Oracle has been on a security campaign ever since Larry Ellison openly began discussing the new “autonomous database” — so called because it can manage itself, including self-patching and upgrading, without human effort.
The hands-off database can eliminate human labor to keep it tuned and running, according to Oracle, greatly reducing the time between availability and implementation. It also significantly reduces mistakes made by database administrators — errors of omission that happen when humans can’t apply a patch soon enough to prevent an intrusion.
Oracle’s positioning to a large extent reflects the times we live in. Bad actors troll the Internet seeking vulnerabilities, and Oracle, through its service arm, is at least partially on the hook for helping customers recover from breaches. So the company has a pecuniary interest, both in promoting the autonomous database and associated products for security, integration and apps, and in preventing intrusion in the first place.
All of this came to a head in the last few years during Oracle’s litigation against Rimini Street, a third-party service provider for SAP, Oracle, and recently Salesforce systems. The litigation is finally over, and Rimini Street both lost and lost on appeal. It had to pay Oracle for violating 93 Oracle copyrights to support materials.
The Oracle campaign today seems more oriented toward recapturing customers who went elsewhere for support services in order to save 50 percent on the cost of support. Oracle’s point has been that third-party providers don’t have source code and therefore can’t make patches and upgrades so that users of third-party support essentially are frozen in time with aging versions of software. Without updates, their vulnerabilities are more pronounced over time.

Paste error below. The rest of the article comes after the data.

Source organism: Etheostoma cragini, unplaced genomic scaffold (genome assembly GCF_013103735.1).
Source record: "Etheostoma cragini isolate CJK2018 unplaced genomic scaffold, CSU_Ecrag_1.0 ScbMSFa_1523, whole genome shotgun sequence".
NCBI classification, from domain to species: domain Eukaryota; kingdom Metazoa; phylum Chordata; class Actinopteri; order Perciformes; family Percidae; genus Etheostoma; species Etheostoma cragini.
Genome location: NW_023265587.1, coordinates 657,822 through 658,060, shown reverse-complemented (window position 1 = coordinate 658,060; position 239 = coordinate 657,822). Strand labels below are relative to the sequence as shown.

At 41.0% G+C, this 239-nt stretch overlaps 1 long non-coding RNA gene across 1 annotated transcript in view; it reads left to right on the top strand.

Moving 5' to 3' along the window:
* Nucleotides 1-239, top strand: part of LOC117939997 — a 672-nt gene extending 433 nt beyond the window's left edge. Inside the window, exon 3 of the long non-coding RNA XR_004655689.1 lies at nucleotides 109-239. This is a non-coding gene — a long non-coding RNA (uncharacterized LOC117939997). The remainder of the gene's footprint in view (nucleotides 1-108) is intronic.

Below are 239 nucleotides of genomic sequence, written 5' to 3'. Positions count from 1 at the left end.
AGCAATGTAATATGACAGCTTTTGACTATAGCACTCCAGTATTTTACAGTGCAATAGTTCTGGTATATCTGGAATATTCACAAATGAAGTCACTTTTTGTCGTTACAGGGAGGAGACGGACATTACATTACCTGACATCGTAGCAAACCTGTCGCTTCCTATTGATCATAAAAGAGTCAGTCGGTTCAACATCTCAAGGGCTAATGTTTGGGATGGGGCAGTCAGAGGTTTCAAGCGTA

The Rimini Street Case
Oracle recently published trial transcripts of testimony given by Rimini Street CEO Seth Ravin on Sept. 16, 2015, which are highly informative in this area.
Following are some excerpts.
Oracle’s Counsel: The — your — your — your counsel talked about the term forced upgrades in opening statement, and that’s referring to new upgrades to new versions of the software, right?
Mr. Ravin: Yes, that a vendor requires that a customer install in order to be eligible to continue support.
Oracle’s Counsel: All right. And Rimini Street, at least until — at least through 2011, as I understand it, did not provide any security updates to its clients, right?
Mr. Ravin: That’s correct.
Oracle’s Counsel: And, in fact, you actually told customers that … they weren’t necessary, right?
Mr. Ravin: Yes, because it’s an outdated model relative to what we call holistic security today.
Oracle’s Counsel: Yeah. All right. Holistic security means don’t put security in the software, just put it in the firewall at your place of business, right?
Mr. Ravin: It’s actually the most innovative version available today for security people, yes.
Oracle’s Counsel: All right. But it involves not putting any security updates in the software to deal with hackers, right?
Mr. Ravin: Right. It’s called virtual patching and firewall systems, yes.
Oracle’s Counsel: Right. And the firewall systems are systems that are maintained by the client, the customer, not by Rimini Street for the customer right?
Mr. Ravin: That’s correct. They’re responsible for their own firewalls and their own security protections.
There are hundreds of pages of testimony documenting this long legal process, which took years to resolve, but this passage illustrates some of the points in contention in the litigation.